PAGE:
Monday, July 9, 2012

Voodoo falls.

The old man leading the group hunches low and whispers, "that waterfall has voodoo magic."  The voodoo faithful from far and wide come to visit. Even wealthy Haitians dedicated to the craft have been known to land a helicopter in the area for a day trip to partake in the magical powers.  I just grin and keep walking but the old man isn't smiling.

Yesterday morning we hiked out 4 miles to the spring for the Hinche water supply and surveyed most of the way back.  It was a scorching hot day.  I forgot to wear my sandals so the guys started carrying me across the rivers.  But after the first fall I gave up and just plodded through.  So on top of crazy sun burn and a need to ration my meager supply of water among 6 guys I was also walking in soggy shoes all day.  We worked 5 AM until 5 PM in the field and arrived home just in time to miss a downpour.  After all it is the middle of rainy season.

This morning we completed our survey by 9 AM, a total of 5 miles in less than a day and a half.  I am finally confident Raynold has mastered the skills to survey by himself with either the abney or dumpy levels.  I've worked hard for the past 2 years to teach him this skill.  With it he can do the field survey, send me the data and I can send him the design of the water system.  That is until he learns to design them himself.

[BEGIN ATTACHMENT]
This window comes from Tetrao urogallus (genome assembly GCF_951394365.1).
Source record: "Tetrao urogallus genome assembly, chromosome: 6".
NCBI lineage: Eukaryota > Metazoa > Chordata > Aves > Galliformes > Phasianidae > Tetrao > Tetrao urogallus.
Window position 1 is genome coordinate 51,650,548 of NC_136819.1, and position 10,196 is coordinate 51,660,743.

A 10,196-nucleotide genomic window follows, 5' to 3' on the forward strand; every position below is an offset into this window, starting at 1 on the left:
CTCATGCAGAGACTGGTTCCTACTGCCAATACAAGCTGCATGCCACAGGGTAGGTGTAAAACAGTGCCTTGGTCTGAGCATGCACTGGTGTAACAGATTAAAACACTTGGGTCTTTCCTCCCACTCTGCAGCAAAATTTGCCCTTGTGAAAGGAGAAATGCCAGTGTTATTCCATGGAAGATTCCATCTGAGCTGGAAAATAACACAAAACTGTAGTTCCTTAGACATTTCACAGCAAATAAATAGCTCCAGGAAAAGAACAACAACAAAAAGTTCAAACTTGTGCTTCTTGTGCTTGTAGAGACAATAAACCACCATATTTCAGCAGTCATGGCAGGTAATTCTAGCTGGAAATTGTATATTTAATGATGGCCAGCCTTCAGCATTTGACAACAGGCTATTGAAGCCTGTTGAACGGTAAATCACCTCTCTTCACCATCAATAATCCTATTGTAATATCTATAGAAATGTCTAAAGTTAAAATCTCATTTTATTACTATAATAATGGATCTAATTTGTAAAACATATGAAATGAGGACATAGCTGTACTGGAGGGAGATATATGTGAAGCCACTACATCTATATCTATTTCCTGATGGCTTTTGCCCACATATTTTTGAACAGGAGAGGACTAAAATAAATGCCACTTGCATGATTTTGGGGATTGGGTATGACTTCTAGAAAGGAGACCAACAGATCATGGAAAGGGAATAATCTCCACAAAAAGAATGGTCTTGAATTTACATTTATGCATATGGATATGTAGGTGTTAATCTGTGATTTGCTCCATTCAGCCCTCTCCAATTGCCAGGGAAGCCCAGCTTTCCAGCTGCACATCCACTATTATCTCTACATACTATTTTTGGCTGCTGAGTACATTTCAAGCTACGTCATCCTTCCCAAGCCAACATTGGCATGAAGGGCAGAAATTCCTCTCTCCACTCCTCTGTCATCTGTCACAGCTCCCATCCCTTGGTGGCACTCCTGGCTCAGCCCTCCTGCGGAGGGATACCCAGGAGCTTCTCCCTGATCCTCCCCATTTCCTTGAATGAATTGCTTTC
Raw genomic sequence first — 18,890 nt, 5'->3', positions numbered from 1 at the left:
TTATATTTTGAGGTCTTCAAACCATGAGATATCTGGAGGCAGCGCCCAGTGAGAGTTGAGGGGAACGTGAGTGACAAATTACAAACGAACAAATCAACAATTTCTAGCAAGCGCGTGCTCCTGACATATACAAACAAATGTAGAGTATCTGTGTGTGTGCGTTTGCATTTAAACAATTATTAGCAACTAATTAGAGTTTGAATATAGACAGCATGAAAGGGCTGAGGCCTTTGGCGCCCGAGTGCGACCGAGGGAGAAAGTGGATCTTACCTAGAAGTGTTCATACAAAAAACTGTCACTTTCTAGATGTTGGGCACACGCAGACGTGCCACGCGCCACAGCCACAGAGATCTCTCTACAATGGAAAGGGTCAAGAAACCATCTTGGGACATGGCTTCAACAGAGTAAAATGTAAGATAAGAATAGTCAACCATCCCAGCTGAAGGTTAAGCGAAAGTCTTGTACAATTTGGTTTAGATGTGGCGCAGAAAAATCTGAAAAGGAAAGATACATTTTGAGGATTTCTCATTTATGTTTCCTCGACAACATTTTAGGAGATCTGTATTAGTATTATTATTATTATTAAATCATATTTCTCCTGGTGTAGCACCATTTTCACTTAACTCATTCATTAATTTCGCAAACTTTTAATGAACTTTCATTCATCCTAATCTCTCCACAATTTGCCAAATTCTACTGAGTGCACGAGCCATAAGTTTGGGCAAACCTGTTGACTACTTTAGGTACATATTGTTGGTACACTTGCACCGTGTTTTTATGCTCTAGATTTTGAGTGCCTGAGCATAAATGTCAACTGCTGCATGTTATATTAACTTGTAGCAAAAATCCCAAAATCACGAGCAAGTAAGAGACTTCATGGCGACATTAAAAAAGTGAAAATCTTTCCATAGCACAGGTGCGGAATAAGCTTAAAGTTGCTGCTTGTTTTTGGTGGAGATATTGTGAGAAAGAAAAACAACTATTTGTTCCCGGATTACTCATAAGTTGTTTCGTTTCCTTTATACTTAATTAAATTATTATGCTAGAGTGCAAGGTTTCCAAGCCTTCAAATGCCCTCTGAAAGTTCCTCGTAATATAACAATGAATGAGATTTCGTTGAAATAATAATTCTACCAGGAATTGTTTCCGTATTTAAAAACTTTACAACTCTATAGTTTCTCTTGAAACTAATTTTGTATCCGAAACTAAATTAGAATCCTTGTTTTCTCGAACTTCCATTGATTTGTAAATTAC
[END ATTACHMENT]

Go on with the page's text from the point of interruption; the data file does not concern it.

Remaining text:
Today we toured our construction site, about 10 kilometers of streets within the city of Hinche.  The road contractor has already built most of the drainage canals beneath the roads.  We spent much of the day figuring how we plan to navigate them with the fewest number of crossings.  At one point Raynold asked, don't they have some kind of tool that we can just push the pipe under the canal?  I said yes, it's called a directional boring machine and likely costs at least $30-50,000.  To which he replied, "No, we are in Haiti, we cannot do that."  I hope someday they can.  But for now I think we'll solve the challenge with a chunk of iron, a big hammer and some poor Haitian smashing it under the canal for 10 bucks a day.

The engineer for the road construction project is a very intelligent Haitian with 15 years of experience.  He has had the courage and foresight to delay paving the roads for months now to help us out with laying our pipes.  We spent much of the day with him today coordinating our construction efforts.  At one point it was Salomon, the road engineer and Raynold, the water engineer-in-training walking down the street talking solutions.  A wave of emotion came over me at the instant when I realized that here are two intelligent Haitians with incredible initiative building their own dang country.  It feels great to be a part of this.  I'm sure there will be many frustrations along the way but today was one of those days I try not to forget.  Days like today are the reason I am where I am today.


  1. If Raynold sets the level a little higher, he should have a more comfortable time reading the numbers on the rod, the less bending over the better. Just a tip from an old surveyor!


  2. Dave, keep up the blog posting. This is a good read and I enjoy hearing about Haitians doing the work.